This spatial conflict is so acute that is quickly sidesteps the relation between David and Nicole. Instead the second and third acts focus mainly on the relation between David and Steven, as David sets out to replace Steven, and largely succeeds. Not only is he better with Nicole, but he’s better with Steven’s second wife Laura, played by Amy Brenneman, and even gives Steve a knowing fatherly glance when he catches him checking out Nicole’s best friend Margo, played by Alyssa Milano. This crisis is even more acute in that Steven is clearly keen to make up for lost time with Nicole, and re-assert their father-daughter relationship despite moving on to a new family. From their first conversation, it’s clear he wants to baby her, and make up for the years they lost, giving her a “Daddy’s Girl” pin to cement his claim to her femininity.
As a result, Fear is less of a stalker narrative, and more of a home invasion narrative, increasingly focusing on Steven as the main character as he starts to feel trapped in his own house. First, he comes home to find David in his place – throwing his wife into the pool, joking with his son, hanging out with his daughter. Then, Nicole tells him, in no uncertain terms, that he can’t and won’t be a point of reference in her relationship with David, regardless of whether or not she breaks up with him. Finally, in the best scene of the first two acts, David confronts Steven with his limitations, effectively articulating the weirdness of this protective father figure as a cinematic trope, as he eloquently outlines Steven’s “fear’s and anxieties.”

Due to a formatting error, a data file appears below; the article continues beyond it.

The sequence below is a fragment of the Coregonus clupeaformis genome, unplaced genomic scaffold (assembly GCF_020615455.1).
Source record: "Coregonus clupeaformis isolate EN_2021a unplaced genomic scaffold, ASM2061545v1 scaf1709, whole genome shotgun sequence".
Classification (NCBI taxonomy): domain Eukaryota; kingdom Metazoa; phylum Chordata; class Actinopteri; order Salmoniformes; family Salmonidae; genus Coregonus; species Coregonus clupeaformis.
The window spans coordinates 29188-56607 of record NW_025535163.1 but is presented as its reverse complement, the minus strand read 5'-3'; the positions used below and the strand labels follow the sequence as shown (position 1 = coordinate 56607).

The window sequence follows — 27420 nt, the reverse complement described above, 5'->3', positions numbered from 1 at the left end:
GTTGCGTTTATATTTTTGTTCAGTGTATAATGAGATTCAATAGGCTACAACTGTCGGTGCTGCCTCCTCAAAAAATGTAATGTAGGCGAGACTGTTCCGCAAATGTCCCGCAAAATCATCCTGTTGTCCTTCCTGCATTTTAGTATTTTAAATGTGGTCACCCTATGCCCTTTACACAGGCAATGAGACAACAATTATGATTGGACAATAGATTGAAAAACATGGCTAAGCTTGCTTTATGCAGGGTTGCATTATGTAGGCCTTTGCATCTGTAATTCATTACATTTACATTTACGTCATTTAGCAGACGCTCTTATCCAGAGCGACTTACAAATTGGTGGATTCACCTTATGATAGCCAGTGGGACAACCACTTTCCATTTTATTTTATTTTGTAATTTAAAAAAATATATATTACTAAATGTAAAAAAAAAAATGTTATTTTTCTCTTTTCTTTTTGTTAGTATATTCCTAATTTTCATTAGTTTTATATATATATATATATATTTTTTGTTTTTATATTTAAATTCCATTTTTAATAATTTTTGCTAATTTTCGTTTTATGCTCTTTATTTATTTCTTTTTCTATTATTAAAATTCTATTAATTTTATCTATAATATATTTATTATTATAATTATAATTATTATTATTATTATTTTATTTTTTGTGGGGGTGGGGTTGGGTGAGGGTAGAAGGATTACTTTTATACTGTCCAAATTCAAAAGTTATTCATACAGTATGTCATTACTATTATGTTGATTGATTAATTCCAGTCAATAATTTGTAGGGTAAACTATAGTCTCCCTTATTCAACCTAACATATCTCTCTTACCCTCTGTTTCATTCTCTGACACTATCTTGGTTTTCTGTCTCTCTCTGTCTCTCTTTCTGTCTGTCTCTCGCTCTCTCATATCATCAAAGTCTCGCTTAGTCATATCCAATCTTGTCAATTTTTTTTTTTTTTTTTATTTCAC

So convincing is Wahlberg in this scene that for a brief moment it feels as if this could really all be Steven’s pathology and projection. While David returns as the villain of the piece pretty quickly, there’s still an odd and unique dynamic – he’s clearly a psychopath, and yet it always feels as if Steven is paranoically overreading the situation as well. Rather than Steven simply being “good” and David being “bad,” the whole father-fiancee agon normalised by films like Father of the Bride is unresolved, estranging us from this most familiar of Hollywood tropes in a really fascinating way. As a result, Fear can never really decide how to profile David as a threat – at times, he just seems to have anger issues, at times he feels like a full-blown stalker, and at rare moments he seems even weirder, as when Steven discovers a shrine to Nicole in his house. In a very real sense, he doesn’t really exist as a character but as the alternating projections of Steven and Nicole as they both imagine the space just beyond Steven’s reach.